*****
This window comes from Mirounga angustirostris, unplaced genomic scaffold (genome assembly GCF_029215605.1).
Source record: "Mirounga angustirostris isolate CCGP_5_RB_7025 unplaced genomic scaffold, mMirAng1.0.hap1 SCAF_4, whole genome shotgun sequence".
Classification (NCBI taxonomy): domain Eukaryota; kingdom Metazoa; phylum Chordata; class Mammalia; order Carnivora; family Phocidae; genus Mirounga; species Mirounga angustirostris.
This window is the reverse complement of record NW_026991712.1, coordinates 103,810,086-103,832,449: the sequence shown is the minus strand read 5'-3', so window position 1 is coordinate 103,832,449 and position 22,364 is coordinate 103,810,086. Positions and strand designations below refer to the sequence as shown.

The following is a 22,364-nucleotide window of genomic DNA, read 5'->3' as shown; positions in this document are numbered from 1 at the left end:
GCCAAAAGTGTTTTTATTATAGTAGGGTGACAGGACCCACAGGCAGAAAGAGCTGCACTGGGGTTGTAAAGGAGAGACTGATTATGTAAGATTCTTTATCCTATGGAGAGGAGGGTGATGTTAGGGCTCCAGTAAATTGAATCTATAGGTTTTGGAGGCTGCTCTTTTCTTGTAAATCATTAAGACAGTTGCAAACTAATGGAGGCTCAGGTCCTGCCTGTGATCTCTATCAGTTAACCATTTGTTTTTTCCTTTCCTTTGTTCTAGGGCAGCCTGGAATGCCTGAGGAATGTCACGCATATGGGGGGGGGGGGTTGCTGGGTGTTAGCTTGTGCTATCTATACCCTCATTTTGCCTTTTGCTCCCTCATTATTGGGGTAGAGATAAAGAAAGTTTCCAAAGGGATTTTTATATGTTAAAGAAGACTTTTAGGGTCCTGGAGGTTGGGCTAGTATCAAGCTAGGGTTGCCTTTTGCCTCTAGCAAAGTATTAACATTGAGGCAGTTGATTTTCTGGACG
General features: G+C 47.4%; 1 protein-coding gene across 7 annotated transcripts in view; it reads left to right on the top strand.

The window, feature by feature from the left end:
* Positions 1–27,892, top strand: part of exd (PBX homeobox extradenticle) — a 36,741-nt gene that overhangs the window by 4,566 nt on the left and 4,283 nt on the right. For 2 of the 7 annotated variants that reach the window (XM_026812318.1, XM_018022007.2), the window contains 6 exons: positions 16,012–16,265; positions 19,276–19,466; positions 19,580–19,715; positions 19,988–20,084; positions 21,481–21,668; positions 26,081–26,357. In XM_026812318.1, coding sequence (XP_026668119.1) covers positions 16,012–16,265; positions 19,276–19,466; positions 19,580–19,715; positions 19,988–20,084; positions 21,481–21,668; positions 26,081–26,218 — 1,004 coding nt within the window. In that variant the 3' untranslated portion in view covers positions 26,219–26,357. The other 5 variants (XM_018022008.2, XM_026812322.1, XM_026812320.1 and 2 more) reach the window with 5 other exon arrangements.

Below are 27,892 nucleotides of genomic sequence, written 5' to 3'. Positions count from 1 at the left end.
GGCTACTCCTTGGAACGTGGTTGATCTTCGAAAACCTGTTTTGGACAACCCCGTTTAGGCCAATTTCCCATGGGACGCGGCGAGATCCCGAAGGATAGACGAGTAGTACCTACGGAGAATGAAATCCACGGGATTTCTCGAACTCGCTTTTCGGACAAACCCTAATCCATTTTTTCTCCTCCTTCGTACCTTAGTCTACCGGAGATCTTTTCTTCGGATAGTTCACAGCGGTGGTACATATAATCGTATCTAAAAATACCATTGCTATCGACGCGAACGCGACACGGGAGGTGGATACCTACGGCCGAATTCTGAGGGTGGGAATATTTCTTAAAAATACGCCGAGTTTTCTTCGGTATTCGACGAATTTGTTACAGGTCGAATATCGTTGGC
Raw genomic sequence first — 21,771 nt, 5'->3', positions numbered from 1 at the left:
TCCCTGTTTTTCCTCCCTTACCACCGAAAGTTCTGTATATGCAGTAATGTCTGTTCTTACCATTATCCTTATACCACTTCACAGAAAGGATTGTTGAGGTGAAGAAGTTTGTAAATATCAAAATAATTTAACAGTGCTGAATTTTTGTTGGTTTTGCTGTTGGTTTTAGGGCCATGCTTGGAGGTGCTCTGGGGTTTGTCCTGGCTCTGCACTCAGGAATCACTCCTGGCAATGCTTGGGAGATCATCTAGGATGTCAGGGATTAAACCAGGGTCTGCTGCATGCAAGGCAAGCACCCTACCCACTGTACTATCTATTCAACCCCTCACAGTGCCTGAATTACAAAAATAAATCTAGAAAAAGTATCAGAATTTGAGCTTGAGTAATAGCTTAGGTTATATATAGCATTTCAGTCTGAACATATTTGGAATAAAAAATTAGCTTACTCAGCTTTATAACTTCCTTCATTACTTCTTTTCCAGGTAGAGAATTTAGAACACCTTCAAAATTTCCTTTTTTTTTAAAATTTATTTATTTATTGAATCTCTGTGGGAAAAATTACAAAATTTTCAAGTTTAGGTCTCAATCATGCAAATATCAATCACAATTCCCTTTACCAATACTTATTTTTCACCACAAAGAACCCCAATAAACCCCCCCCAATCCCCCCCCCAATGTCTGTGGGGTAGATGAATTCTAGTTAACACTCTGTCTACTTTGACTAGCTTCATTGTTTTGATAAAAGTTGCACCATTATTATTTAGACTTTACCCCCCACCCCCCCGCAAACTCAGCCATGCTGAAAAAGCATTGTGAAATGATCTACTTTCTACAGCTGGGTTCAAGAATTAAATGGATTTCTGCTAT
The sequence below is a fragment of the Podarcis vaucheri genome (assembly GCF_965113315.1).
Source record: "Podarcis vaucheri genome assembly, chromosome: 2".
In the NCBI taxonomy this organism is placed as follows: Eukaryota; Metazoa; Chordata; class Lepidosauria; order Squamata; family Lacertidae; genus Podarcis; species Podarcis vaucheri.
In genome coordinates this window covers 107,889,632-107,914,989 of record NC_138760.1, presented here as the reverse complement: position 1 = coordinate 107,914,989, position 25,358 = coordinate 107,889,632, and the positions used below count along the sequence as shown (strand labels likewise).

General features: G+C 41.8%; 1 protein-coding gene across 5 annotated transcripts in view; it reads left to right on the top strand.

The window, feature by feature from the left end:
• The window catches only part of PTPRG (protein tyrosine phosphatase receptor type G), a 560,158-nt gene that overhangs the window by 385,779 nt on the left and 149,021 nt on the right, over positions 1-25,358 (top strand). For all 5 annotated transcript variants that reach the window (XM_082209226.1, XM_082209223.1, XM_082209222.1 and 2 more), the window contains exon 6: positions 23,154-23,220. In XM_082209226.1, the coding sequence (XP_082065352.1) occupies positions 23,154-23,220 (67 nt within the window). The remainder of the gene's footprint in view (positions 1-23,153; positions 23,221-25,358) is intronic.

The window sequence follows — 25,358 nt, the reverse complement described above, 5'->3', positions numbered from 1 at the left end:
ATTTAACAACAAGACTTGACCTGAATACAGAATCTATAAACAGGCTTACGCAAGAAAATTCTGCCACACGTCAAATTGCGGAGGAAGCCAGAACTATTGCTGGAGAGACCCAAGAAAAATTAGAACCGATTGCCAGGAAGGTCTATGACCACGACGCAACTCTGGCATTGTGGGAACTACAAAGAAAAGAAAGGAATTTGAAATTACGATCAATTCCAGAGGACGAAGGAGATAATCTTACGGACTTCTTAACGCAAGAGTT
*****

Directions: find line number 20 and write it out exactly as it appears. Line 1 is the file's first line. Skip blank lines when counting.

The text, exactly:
• The window catches only part of PTPRG (protein tyrosine phosphatase receptor type G), a 560,158-nt gene that overhangs the window by 385,779 nt on the left and 149,021 nt on the right, over positions 1-25,358 (top strand). For all 5 annotated transcript variants that reach the window (XM_082209226.1, XM_082209223.1, XM_082209222.1 and 2 more), the window contains exon 6: positions 23,154-23,220. In XM_082209226.1, the coding sequence (XP_082065352.1) occupies positions 23,154-23,220 (67 nt within the window). The remainder of the gene's footprint in view (positions 1-23,153; positions 23,221-25,358) is intronic.